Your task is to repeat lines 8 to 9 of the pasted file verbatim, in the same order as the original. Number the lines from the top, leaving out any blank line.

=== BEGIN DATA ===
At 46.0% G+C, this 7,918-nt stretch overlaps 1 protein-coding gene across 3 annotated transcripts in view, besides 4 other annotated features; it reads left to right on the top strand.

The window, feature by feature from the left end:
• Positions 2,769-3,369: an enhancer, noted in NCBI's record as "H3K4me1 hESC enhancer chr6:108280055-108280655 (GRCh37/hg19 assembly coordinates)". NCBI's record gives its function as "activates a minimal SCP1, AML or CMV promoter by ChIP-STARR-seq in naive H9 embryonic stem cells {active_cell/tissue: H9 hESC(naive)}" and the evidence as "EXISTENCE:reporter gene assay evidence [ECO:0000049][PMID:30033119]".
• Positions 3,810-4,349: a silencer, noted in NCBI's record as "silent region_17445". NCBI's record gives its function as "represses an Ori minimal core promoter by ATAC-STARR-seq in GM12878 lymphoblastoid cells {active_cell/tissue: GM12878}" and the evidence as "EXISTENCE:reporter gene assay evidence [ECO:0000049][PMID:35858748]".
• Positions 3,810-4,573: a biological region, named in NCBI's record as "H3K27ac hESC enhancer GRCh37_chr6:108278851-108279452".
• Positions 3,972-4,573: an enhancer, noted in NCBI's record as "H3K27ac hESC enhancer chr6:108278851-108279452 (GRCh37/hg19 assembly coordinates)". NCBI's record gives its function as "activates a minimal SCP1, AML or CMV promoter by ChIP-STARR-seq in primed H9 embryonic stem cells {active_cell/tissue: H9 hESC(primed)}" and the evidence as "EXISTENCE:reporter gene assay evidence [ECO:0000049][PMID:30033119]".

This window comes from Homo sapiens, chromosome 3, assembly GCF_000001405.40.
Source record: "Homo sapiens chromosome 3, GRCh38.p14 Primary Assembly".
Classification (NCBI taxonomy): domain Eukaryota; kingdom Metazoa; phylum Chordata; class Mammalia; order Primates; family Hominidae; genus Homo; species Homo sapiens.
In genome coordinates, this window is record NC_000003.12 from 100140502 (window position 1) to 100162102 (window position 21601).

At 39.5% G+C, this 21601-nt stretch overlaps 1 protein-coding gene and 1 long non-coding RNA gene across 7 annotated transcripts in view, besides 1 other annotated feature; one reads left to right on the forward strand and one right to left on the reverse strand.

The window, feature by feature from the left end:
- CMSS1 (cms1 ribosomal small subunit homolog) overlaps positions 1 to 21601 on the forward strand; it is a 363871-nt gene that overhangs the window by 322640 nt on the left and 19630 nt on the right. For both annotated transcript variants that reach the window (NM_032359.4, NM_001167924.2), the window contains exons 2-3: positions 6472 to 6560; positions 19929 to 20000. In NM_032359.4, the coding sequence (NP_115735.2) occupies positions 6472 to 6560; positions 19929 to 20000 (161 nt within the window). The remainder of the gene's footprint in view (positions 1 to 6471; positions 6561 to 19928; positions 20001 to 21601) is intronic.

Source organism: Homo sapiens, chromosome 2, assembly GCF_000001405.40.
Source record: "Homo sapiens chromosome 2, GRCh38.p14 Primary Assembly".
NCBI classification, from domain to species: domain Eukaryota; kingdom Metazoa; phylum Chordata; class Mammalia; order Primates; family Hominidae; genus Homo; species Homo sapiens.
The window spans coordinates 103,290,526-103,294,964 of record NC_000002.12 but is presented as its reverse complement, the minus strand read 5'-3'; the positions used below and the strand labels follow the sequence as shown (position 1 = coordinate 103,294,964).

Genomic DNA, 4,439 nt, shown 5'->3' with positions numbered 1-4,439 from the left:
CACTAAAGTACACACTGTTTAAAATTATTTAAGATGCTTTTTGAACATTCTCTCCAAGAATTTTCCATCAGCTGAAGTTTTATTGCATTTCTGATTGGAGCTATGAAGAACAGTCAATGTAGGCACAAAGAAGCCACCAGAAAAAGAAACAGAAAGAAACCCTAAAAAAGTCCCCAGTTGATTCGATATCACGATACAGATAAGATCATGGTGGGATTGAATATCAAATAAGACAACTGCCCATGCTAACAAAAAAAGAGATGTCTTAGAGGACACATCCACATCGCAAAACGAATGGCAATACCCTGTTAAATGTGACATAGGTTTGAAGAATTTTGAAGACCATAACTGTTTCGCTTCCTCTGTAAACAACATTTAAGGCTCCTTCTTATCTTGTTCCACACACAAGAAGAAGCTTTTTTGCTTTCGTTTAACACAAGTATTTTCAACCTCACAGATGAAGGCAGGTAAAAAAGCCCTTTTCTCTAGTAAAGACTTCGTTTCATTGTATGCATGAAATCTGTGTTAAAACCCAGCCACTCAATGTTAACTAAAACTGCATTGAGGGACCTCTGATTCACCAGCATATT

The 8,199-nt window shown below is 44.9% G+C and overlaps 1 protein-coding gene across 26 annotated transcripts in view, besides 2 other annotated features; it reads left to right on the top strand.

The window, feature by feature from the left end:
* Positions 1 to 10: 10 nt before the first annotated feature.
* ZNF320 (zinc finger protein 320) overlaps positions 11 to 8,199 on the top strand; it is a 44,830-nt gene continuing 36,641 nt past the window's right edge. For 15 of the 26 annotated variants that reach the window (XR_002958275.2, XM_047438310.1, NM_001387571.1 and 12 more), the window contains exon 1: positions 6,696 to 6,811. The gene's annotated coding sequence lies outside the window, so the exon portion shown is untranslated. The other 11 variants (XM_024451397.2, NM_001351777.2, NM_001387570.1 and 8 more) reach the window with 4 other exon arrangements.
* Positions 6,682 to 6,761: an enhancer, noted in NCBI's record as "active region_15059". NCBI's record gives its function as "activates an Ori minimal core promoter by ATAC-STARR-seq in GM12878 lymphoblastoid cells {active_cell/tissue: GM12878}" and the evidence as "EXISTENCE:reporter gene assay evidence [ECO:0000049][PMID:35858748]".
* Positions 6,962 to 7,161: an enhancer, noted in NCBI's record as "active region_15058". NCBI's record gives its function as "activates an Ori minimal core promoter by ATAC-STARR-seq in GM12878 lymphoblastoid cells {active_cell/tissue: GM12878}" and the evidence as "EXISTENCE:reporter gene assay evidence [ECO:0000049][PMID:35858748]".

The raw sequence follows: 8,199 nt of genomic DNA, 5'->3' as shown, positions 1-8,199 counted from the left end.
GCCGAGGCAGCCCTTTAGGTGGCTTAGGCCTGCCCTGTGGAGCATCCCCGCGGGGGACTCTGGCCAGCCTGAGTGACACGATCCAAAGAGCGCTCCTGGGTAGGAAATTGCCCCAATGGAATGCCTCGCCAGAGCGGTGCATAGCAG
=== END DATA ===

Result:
Source record: "Homo sapiens chromosome 3, GRCh38.p14 Primary Assembly".
Classification (NCBI taxonomy): domain Eukaryota; kingdom Metazoa; phylum Chordata; class Mammalia; order Primates; family Hominidae; genus Homo; species Homo sapiens.